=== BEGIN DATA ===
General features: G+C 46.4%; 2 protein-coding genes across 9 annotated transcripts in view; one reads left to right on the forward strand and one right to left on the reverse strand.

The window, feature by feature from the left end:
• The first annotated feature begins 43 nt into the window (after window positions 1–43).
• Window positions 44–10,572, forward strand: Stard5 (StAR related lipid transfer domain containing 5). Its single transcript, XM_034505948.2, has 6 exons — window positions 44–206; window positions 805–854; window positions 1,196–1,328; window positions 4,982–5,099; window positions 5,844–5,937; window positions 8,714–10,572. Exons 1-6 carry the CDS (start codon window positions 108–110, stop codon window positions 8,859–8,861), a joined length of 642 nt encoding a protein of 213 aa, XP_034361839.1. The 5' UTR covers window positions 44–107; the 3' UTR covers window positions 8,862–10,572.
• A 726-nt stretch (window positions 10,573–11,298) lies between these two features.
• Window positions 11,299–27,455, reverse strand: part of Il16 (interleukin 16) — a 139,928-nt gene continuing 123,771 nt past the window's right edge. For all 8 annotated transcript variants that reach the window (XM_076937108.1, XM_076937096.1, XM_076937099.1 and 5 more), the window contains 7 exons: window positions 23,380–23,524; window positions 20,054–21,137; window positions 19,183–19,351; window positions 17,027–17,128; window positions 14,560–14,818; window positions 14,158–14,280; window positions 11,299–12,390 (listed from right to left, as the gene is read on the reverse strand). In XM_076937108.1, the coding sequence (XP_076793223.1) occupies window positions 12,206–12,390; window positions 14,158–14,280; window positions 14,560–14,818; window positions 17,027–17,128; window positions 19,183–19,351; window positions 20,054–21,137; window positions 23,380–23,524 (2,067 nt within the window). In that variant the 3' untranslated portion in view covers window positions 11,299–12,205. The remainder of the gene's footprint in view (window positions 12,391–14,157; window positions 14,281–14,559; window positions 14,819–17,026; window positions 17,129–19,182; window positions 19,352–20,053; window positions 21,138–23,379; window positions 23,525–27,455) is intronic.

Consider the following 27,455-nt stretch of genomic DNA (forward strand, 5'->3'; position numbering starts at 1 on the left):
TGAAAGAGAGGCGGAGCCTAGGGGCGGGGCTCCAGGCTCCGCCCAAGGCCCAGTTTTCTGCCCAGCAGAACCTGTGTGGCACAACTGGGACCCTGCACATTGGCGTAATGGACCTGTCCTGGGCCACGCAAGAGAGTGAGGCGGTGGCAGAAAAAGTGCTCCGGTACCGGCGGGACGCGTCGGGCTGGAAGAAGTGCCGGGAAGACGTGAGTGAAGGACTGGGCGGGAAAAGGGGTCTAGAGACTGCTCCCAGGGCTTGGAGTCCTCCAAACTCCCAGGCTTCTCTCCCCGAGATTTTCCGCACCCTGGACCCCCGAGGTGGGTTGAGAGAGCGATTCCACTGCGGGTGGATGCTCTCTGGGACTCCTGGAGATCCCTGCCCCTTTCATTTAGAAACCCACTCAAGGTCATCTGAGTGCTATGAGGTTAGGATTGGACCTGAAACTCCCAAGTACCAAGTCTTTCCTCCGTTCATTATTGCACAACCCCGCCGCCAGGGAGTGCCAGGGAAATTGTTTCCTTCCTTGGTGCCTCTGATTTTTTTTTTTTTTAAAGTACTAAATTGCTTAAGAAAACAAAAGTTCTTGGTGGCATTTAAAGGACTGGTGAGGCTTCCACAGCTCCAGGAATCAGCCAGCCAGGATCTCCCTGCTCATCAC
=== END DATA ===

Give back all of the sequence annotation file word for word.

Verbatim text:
General features: G+C 46.4%; 2 protein-coding genes across 9 annotated transcripts in view; one reads left to right on the forward strand and one right to left on the reverse strand.

The window, feature by feature from the left end:
• The first annotated feature begins 43 nt into the window (after window positions 1–43).
• Window positions 44–10,572, forward strand: Stard5 (StAR related lipid transfer domain containing 5). Its single transcript, XM_034505948.2, has 6 exons — window positions 44–206; window positions 805–854; window positions 1,196–1,328; window positions 4,982–5,099; window positions 5,844–5,937; window positions 8,714–10,572. Exons 1-6 carry the CDS (start codon window positions 108–110, stop codon window positions 8,859–8,861), a joined length of 642 nt encoding a protein of 213 aa, XP_034361839.1. The 5' UTR covers window positions 44–107; the 3' UTR covers window positions 8,862–10,572.
• A 726-nt stretch (window positions 10,573–11,298) lies between these two features.
• Window positions 11,299–27,455, reverse strand: part of Il16 (interleukin 16) — a 139,928-nt gene continuing 123,771 nt past the window's right edge. For all 8 annotated transcript variants that reach the window (XM_076937108.1, XM_076937096.1, XM_076937099.1 and 5 more), the window contains 7 exons: window positions 23,380–23,524; window positions 20,054–21,137; window positions 19,183–19,351; window positions 17,027–17,128; window positions 14,560–14,818; window positions 14,158–14,280; window positions 11,299–12,390 (listed from right to left, as the gene is read on the reverse strand). In XM_076937108.1, the coding sequence (XP_076793223.1) occupies window positions 12,206–12,390; window positions 14,158–14,280; window positions 14,560–14,818; window positions 17,027–17,128; window positions 19,183–19,351; window positions 20,054–21,137; window positions 23,380–23,524 (2,067 nt within the window). In that variant the 3' untranslated portion in view covers window positions 11,299–12,205. The remainder of the gene's footprint in view (window positions 12,391–14,157; window positions 14,281–14,559; window positions 14,819–17,026; window positions 17,129–19,182; window positions 19,352–20,053; window positions 21,138–23,379; window positions 23,525–27,455) is intronic.

Consider the following 27,455-nt stretch of genomic DNA (forward strand, 5'->3'; position numbering starts at 1 on the left):
TGAAAGAGAGGCGGAGCCTAGGGGCGGGGCTCCAGGCTCCGCCCAAGGCCCAGTTTTCTGCCCAGCAGAACCTGTGTGGCACAACTGGGACCCTGCACATTGGCGTAATGGACCTGTCCTGGGCCACGCAAGAGAGTGAGGCGGTGGCAGAAAAAGTGCTCCGGTACCGGCGGGACGCGTCGGGCTGGAAGAAGTGCCGGGAAGACGTGAGTGAAGGACTGGGCGGGAAAAGGGGTCTAGAGACTGCTCCCAGGGCTTGGAGTCCTCCAAACTCCCAGGCTTCTCTCCCCGAGATTTTCCGCACCCTGGACCCCCGAGGTGGGTTGAGAGAGCGATTCCACTGCGGGTGGATGCTCTCTGGGACTCCTGGAGATCCCTGCCCCTTTCATTTAGAAACCCACTCAAGGTCATCTGAGTGCTATGAGGTTAGGATTGGACCTGAAACTCCCAAGTACCAAGTCTTTCCTCCGTTCATTATTGCACAACCCCGCCGCCAGGGAGTGCCAGGGAAATTGTTTCCTTCCTTGGTGCCTCTGATTTTTTTTTTTTTTAAAGTACTAAATTGCTTAAGAAAACAAAAGTTCTTGGTGGCATTTAAAGGACTGGTGAGGCTTCCACAGCTCCAGGAATCAGCCAGCCAGGATCTCCCTGCTCATCAC